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WPEA Section/H.B.J m z
December 1, 1973

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%otes of Effects of Oil Supply Cutbacks
°n Industrial Countries' Output and Trade

The first approximation of the effect of an average 20 percent

i cutback in world supplies to Europe, Japan and Canada from those Arab
countries that participated in the boycott, shows a shortfall in
; industrial output for .these countries combined of 4 percent' below what

otherwise would have been in the first half of 1974 (see Table 1).
These estimates are based on the following set of rather simplified
, (a)

The flow of oil from Arab countries will again equal
September, 1973 levels by June, 1974 for all countries
other than the United States and The Netherlands;


Oil shortages will produce mainly! supply problems and
adequate levels of aggregate demand will be maintained;


Inventories of petroleum and petroleum products will not

be drawn down below current levels, nor will inventories

of finished goods;



No bottlenecks, aggravating the general situation, will
appear on the supply side;


Assumption (a) implying a relatively short duration of
the cutbacks also implies that there will be no switching
to alternative sources of energy except to those that can
be effected very quickly.



Under these assumptions it was possible, on the basis of the data of
oil utilization for industrial purposes, shown in Table 2, and of
certain additional assumptions about by how much oil consumption of

households and for industrial and commercial heating purposes could
be cut, to calculate approximate effects of oil shortages on industrial

The calculation of shortfall in output was then related to

import requirements of industrial materials.

This yielded an estimated

decline in*imports of such materials from the United States of $3/4 »
billion for 1974.

Because of the assumption that final demand would not

fall beyond the amounts directly related to the shortfall in industrial
output, demand for finished goods (both for domestic consumption and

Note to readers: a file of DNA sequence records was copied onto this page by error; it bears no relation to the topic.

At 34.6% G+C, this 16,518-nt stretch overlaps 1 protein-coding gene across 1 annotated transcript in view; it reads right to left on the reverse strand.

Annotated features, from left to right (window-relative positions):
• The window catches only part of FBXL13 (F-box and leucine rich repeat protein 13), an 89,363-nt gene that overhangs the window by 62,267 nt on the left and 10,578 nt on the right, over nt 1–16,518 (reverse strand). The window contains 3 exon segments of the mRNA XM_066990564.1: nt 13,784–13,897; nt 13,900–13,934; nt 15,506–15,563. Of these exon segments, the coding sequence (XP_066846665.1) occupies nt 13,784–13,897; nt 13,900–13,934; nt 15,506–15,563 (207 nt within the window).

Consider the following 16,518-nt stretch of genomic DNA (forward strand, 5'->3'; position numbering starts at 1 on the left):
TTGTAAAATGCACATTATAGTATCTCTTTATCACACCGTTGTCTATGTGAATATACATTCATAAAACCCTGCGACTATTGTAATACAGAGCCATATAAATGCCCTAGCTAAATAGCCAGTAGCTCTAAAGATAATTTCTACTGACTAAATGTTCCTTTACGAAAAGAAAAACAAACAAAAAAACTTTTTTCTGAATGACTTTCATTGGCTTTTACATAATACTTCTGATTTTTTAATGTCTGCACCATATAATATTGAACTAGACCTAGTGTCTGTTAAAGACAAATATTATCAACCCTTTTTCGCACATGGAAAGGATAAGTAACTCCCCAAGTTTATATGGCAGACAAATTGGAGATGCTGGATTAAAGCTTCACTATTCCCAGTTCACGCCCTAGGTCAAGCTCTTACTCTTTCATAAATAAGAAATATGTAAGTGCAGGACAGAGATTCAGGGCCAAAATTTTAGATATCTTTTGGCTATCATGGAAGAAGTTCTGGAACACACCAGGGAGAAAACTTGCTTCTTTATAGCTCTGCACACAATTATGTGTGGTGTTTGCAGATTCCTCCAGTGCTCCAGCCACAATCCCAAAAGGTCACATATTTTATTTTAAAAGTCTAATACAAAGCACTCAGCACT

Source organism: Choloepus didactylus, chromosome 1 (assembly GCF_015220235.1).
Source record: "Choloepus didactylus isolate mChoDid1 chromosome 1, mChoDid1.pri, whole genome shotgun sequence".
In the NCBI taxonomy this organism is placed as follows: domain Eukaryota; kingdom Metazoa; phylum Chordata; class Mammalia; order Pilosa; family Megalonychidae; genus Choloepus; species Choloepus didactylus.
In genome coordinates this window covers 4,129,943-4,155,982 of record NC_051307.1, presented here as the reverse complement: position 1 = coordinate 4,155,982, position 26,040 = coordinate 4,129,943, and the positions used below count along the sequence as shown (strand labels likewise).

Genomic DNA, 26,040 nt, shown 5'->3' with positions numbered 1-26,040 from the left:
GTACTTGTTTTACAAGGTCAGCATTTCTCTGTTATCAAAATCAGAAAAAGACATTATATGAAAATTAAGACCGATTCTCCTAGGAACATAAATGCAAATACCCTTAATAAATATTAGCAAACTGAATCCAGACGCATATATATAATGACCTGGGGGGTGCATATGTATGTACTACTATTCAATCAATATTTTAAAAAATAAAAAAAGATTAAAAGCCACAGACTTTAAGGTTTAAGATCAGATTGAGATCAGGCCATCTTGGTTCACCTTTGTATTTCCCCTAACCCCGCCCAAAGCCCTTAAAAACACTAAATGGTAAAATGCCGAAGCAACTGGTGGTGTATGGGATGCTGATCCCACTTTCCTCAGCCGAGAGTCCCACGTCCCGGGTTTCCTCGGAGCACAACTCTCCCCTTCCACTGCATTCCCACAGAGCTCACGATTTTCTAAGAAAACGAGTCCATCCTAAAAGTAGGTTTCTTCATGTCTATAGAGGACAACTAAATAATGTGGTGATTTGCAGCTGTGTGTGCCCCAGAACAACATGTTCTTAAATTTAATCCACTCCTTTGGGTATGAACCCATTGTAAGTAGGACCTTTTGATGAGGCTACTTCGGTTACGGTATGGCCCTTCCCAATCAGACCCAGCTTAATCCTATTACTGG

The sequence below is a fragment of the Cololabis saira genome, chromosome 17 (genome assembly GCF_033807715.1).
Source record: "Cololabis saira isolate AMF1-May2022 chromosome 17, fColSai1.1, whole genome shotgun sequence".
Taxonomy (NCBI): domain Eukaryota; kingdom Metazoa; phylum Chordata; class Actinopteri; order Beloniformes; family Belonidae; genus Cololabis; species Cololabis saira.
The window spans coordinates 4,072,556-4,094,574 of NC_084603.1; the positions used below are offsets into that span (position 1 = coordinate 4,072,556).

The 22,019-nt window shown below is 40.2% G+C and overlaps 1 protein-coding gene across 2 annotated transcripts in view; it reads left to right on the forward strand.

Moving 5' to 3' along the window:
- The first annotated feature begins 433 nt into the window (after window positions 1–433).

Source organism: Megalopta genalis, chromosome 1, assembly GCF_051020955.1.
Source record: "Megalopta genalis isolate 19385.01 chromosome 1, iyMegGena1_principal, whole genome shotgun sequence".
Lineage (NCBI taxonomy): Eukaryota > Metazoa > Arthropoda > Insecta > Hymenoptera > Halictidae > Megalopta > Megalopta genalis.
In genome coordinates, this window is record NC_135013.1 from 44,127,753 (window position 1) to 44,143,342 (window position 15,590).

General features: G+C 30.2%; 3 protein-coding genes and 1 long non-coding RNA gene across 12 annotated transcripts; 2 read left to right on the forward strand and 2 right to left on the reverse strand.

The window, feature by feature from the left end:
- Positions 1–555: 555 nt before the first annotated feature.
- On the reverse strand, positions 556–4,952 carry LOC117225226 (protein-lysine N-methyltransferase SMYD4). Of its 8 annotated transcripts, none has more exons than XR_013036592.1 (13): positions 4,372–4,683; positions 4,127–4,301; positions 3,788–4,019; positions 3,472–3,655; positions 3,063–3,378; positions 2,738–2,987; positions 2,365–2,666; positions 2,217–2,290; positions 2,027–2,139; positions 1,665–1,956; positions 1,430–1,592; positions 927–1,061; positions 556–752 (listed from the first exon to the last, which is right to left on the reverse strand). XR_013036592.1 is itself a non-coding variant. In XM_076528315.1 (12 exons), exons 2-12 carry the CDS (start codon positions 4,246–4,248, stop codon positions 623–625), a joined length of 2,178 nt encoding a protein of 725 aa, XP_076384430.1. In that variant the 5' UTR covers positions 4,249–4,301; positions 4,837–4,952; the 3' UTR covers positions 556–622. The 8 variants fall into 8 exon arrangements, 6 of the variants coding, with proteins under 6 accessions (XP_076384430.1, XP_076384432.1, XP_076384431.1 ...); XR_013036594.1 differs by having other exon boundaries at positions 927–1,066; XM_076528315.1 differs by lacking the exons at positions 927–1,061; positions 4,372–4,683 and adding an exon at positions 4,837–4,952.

for exports) would outrun supply capabilities to an estimated amount
of $1-3/4 billion for the period of the boycott.

At the same time,

U.S. import demand for goods from the industrial countries was estimated
to fall by about $1/2 billion for the year !as a whole, reducing pressure
on supply capabilities somewhat.


It is clear that these a*s|um^t ions are essentially very

It is likely that the uncertainties caused by the current

situation will affect the investment climate in the industrial countries.
It would appear reasonable to assume that those investment projects that
can be postponed would at least be put off until the situation becomes

This is particularly so because already appropriated funds

can currently be employed at relatively high rates of return.



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Also, the assumption that no bottlenecks would appear
tending to reduce output further than the general effects.of the oil
shortages would indicate, is not realistic.

Finally, the differential

effect on various sectors of the economy, notably effects on the auto­
mobile industry, travel and hotel business, implies at least some
fall off in demand.

But, so far, the governments in the countries

concerned seem to feel that they are still faced with a situation of
supply shortages, exacerbated by shortfalls of energy, rather than

by shortfalls of demand.
Taking all these considerations together, one would conclude
that the estimates cited above probably represent the most optimistic
constellation of facts.

A more realistic set of assumptions would

imply greater declines in output and a greater shrinkage in world trade.

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